Before us, self was without form and void, like our parents in their dumpy clothes and vague ideas. Then we came along. Now the personal is the political. The personal is the socioeconomic. The personal is the religious and the secular, science and the arts. The personal is everything that creepeth upon the earth after his (and, let us hasten to add, her) kind. If the baby boom has done one thing, it’s to beget a personal universe. (Our apologies for anyone who personally happens to be a jerk.)
Self is like fish, proverbially speaking. Give a man a fish and you’ve fed him for a day. Teach a man to fish and, if he turns into a dry-fly catch-and-release angling fanatic up to his liver in icy water wearing ridiculous waders and an absurd hat, pestering trout with 3-pound test line on a $1,000 graphite rod, and going on endlessly about Royal Coachman lures that he tied himself using muskrat fur and partridge feathers…well, at least his life partner is glad to have him out of the house.
So here we are in the baby-boom cosmos, formed in our image, personally tailored to our individual needs, and predetermined to be eternally fresh and novel. And we saw that it was good. Or pretty good.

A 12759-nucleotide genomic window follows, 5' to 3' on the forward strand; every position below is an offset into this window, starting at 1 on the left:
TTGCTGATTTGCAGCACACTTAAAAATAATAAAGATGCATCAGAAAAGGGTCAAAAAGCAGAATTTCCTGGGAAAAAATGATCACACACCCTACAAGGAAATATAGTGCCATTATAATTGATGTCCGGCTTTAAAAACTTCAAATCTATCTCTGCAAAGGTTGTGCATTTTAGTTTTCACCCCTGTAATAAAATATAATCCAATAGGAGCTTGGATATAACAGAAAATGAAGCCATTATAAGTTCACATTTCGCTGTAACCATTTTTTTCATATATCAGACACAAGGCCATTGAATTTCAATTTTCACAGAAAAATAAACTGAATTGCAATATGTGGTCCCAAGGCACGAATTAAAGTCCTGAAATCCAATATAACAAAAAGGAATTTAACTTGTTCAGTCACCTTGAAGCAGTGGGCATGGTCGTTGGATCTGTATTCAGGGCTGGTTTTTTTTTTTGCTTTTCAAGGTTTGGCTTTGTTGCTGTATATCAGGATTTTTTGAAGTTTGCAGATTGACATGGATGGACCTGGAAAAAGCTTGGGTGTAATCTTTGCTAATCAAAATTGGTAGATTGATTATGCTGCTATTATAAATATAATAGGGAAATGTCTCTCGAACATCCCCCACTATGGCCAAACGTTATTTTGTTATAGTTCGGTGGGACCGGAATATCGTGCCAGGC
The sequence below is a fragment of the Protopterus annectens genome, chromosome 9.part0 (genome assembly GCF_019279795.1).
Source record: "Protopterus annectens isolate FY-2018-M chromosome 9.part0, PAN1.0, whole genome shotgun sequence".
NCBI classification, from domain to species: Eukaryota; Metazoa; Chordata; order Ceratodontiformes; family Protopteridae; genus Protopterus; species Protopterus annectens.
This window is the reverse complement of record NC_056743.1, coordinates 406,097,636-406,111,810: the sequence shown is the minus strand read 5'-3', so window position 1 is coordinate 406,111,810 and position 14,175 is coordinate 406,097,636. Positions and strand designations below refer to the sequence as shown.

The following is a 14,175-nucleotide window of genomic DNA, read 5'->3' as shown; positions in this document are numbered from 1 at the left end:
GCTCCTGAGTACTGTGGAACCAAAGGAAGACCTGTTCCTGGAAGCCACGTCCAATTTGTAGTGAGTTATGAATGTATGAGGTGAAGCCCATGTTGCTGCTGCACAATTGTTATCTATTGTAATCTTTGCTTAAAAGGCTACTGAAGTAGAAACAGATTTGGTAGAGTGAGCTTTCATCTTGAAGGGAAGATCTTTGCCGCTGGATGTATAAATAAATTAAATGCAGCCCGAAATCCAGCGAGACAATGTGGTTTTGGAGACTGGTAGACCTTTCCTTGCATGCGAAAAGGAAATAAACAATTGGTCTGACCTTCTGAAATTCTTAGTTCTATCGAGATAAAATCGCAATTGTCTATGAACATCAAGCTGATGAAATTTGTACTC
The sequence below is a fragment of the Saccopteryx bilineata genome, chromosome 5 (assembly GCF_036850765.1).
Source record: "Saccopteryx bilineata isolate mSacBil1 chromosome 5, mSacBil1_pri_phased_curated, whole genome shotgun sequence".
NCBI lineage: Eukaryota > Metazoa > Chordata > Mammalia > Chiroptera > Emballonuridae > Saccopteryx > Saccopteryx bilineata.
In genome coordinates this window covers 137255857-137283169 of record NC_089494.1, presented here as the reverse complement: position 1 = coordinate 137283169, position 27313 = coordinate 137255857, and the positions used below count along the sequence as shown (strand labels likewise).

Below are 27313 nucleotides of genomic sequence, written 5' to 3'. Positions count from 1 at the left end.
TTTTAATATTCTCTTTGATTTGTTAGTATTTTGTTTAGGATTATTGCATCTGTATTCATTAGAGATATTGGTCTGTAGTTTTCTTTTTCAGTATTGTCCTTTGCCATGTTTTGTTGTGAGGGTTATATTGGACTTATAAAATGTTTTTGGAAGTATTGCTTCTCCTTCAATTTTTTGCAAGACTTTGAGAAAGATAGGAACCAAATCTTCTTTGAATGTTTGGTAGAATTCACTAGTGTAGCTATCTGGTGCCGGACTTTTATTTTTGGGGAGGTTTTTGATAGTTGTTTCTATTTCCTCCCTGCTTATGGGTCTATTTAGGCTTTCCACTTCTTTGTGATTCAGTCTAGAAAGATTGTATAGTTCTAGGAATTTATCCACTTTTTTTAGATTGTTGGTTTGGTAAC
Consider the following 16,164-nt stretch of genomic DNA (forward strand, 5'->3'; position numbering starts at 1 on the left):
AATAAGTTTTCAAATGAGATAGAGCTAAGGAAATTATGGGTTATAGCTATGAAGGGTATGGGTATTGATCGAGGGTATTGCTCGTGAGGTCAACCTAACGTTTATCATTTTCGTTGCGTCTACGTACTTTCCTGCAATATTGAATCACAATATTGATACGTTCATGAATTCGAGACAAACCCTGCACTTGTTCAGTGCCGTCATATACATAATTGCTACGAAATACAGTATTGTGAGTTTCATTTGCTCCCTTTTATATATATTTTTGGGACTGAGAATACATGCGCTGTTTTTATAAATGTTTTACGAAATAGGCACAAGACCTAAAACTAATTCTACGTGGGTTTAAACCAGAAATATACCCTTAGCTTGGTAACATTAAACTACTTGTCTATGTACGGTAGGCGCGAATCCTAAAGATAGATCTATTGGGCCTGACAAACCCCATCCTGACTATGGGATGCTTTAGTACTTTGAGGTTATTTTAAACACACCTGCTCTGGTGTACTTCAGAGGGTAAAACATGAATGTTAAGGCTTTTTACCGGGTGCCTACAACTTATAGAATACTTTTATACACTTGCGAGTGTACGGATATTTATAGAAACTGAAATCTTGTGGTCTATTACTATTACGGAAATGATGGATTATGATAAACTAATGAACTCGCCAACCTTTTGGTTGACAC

We should have had a cooler name, the way the Lost Generation did. Except good luck to anybody who tries to tell us to get lost. Anyway, it’s too late now. We’re stuck with being forever described as exploding infants. And maybe it’s time, now that we’ve splattered ourselves all over the place, for the baby boom to look back and think. “What made us who we are?” “And what caused us to act the way we do?” “And WTF?” Because the truth is, if we hadn’t decided to be young forever, we’d be old.
The youngest baby boomers, born in the last year when anybody thought it was hip to like Lyndon Johnson, are turning 50. We’d be sad about getting old if we weren’t too busy remarrying younger wives, reviving careers that hit glass ceilings when children arrived and renewing prescriptions for drugs that keep us from being sad. And we’ll never retire. We can’t. The mortgage is underwater. We’re in debt up to the Rogaine for the kids’ college education. And it serves us right—we’re the generation who insisted that a passion for living should replace working for one.
Still, it’s an appropriate moment for us to weigh what we’ve wrought and tally what we’ve added to and subtracted from existence. We’ve reached the age of accountability. The world is our fault. We are the generation that has an excuse for everything—one of our greatest contributions to modern life—but the world is still our fault.
This is every generation’s fate. It’s a matter of power and privilege and demography. Whenever anything happens anywhere, somebody over 50 signs the bill for it. And the baby boom, seated as we are at the head of life’s table, is hearing Generation X, Generation Y and the Millennials all saying, “Check, please!”